In a field at night, Roy (Robert Glenister, "Live by Night") and Johnny Garrett (Tomi May, TV's 'Line of Duty') demand that their terrified hostage strip as they train their guns on him. He owes them money, but is let off ‘easy’ with a game of Russian roulette. This same man turns out to be Sean Franks (George Russo), a drug-addicted loser who idolizes older brother Eddie (Craig Fairbrass, "The Bank Job") but lets him down at every turn, the recently released con who wants to turn his life around being forced to play the “Villain.”
Laura's Review: C+
Director Philip Barantini makes his feature film debut with a gritty English gangster film that, while covering no new ground, is steeped in local atmosphere and a sympathetic performance from Fairbrass, who embodies Bob Hoskins' tough-yet-soft demeanor mixed with the brute physicality of Vinny Jones in a handsomer, more square-jawed package. Prepare yourself for some violence, a dismemberment scene carried on for a sadistically long time accompanied by stomach churning sound.
If at first it seems sweet how thrilled Sean is to pick his brother up outside the prison yard, we will learn soon enough that it is because the younger man cannot handle anything on his own. Sean lives with Rikki (Eloise Lovell Anderson), a junkie stripper who presumably only hangs around for his steady drug supply. The pub Ed left behind has fallen into horrendous disrepair, the apartment above it he’d planned to move into ruined with mold and rot. The pub’s clientele is undesirable as well, there to watch Rikki and run up bar tabs Sean’s too weak to control. When local thug Freddie Bagshot (Michael John Treanor) orders champagne and refuses to pay, he meets Ed’s fist. Then Ed lights a fire under his brother, the two completely renovating the business that is the Green Man Pub. Soon enough, Roy and Johnny pay a visit and Ed thinks they’re there because he beat Bagshot to a pulp. He’s shocked to learn about Sean’s debt, a debt so large it could mean losing their pub…or lives.
Writers Greg Hall and George Russo compound Ed’s family troubles by giving Ed estranged daughter Chloe (Izuka Hoyle, "Mary Queen of Scots"), who happens to have a baby with the same guy, Jason (Taz Skylar, "The Kill Team"), who delivers drugs to Sean outside the pub. Ed’s humanity will come through by the way he treats a decent local pawn shop owner and his daughter, his redemption hard won in reestablishing his paternal relationship. But nothing Ed can do will alleviate the millstone around his neck that is his brother Sean.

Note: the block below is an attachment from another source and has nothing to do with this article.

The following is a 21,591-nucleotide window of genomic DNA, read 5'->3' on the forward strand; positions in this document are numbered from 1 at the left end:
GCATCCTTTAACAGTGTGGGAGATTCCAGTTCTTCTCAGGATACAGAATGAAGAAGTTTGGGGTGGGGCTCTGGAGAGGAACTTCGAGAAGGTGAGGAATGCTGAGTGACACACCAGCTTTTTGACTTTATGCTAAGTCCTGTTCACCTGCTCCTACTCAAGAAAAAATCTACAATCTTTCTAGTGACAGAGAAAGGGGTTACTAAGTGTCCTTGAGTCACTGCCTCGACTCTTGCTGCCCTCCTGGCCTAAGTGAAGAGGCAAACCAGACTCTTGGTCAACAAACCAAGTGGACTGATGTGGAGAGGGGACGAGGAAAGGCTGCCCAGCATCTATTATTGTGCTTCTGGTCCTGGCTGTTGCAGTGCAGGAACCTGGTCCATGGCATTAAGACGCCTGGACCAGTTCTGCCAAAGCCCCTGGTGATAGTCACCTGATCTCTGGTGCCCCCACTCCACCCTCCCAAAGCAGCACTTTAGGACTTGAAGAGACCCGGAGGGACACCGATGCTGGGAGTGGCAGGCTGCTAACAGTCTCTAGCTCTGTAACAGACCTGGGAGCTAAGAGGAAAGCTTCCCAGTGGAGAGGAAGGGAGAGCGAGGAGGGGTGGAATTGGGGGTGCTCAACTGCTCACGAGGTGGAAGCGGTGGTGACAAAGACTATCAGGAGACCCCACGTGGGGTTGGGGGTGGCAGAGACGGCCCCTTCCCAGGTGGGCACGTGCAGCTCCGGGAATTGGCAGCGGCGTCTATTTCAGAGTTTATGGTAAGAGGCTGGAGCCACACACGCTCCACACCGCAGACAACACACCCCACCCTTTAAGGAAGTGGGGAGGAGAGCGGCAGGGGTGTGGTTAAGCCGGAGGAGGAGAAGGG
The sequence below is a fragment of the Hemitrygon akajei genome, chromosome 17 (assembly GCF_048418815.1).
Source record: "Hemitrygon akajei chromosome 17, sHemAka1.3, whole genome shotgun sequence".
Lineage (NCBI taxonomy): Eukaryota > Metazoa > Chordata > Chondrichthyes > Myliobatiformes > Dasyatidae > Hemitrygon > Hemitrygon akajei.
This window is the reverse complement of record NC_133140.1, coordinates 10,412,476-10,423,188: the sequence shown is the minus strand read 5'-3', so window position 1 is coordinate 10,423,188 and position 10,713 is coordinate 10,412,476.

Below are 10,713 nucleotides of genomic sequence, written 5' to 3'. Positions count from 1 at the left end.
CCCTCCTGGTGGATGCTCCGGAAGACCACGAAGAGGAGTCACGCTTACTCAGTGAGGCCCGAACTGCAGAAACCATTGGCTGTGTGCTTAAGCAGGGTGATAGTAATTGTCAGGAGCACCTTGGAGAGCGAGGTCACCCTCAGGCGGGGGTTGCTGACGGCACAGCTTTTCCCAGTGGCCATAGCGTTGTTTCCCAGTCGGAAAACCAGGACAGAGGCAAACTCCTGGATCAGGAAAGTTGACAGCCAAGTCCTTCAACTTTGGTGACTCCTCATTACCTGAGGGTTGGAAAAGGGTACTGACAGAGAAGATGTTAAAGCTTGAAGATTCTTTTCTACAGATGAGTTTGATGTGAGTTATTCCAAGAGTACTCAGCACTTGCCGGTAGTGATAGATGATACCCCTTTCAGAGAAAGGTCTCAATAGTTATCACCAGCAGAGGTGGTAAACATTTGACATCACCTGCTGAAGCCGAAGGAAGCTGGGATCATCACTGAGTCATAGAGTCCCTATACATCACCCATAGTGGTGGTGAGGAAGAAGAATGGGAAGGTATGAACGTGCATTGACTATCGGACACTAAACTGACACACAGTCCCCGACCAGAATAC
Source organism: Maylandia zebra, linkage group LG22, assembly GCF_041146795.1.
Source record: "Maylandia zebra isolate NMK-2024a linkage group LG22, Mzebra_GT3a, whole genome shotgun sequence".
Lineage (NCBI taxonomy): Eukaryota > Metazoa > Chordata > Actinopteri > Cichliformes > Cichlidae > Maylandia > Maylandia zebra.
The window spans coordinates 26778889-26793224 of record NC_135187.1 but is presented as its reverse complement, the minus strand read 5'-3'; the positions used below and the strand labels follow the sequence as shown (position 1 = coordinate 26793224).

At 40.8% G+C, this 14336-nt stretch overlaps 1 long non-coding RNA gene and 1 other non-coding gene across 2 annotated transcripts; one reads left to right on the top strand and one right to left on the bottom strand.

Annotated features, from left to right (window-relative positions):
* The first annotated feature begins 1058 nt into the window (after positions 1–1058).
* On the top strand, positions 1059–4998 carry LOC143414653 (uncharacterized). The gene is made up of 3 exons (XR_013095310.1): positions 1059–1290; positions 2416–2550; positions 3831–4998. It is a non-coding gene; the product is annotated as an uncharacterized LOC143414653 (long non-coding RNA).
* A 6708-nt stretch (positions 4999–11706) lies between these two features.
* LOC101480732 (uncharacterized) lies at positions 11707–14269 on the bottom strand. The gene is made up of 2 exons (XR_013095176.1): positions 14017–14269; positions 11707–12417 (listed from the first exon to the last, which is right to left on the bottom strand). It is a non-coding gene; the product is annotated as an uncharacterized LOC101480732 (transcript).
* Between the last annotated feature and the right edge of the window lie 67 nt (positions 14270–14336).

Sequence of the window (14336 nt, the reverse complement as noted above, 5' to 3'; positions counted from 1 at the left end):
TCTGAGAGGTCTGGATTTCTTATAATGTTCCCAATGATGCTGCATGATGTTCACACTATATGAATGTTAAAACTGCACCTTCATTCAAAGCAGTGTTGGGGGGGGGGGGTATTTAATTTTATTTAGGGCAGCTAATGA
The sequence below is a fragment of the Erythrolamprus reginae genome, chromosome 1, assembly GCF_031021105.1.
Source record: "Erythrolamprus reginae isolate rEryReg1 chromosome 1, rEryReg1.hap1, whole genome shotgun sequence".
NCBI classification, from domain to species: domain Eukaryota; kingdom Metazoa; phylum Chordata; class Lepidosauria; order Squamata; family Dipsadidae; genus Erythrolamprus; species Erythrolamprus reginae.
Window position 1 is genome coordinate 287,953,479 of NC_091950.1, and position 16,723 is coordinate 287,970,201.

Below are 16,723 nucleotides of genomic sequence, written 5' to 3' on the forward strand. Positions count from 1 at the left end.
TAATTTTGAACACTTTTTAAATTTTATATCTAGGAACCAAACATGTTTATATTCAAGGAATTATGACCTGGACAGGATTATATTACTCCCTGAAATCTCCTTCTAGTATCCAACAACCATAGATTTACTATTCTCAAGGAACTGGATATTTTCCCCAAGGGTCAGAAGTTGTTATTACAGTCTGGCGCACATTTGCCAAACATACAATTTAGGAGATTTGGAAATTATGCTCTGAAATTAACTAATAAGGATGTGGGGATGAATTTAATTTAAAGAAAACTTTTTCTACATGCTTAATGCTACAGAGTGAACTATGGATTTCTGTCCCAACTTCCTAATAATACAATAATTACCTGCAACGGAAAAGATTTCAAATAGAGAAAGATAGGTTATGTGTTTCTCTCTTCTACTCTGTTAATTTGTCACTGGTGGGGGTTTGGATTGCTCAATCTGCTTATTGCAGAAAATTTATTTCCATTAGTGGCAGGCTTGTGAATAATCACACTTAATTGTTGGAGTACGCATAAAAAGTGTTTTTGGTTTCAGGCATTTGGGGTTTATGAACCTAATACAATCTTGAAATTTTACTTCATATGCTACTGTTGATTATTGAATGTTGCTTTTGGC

Barantini’s gotten good performances from his cast, Fairbrass’s explosions into violence shocking considering his otherwise quiet manner, Glenister more threatening in his calm than Treanor in his bluster. Production design is aces, the down-at-its-heels pub’s aroma of depravity and despair almost wafting off the screen, its renovation a believably unfussy transformation. I wasn’t expecting much from “Villain” and was pleased to get more than I’d bargained for, a genre film whose execution lifts it above its clichés.
Robin's Review: B
Eddie Franks (Craig Fairbrass) is just out of prison after a ten-year stint and has plans to get his life back. He wants to reconnect with the estranged daughter that he barely knew and clear the huge debt that his drug-addled brother, Sean (George Russo), got himself into with the mob. Getting out of the business, though, is one thing, but staying out is quite another in “Villain.”
I knew I knew Craig Fairbrass the instant I saw his rugged mug at the film’s start. It was way back in 1993 with the Sylvester Stallone suspense actioner “Cliffhanger” where Fairbrass played Delmar, the sadistic henchman to John Lithgow’s nefarious crime boss. It was a relatively small role, but I've remembered the actor since.
Eddie has served his time and wants a return to the order of the life he once had. Things seem to be getting back to normal when two henchman of mob boss, Roy Garrett (Robert Glenister), walk into the bar and order expensive champagne and more on the cuff. When Eddie demands that they pay their sizable bar tab, they send him packing. But, the volatile ex-con will not be deterred. This leads to big trouble, and not just for our hero, Eddie.
An ex-con trying to get his life back story has been with us for decades and actor-turned-director Philip Barantini does not give us a new turn on that old tale. But, with Fairbrass and the solid supporting cast, the filmmaker pulls off a well-told story with a sympathetic lead.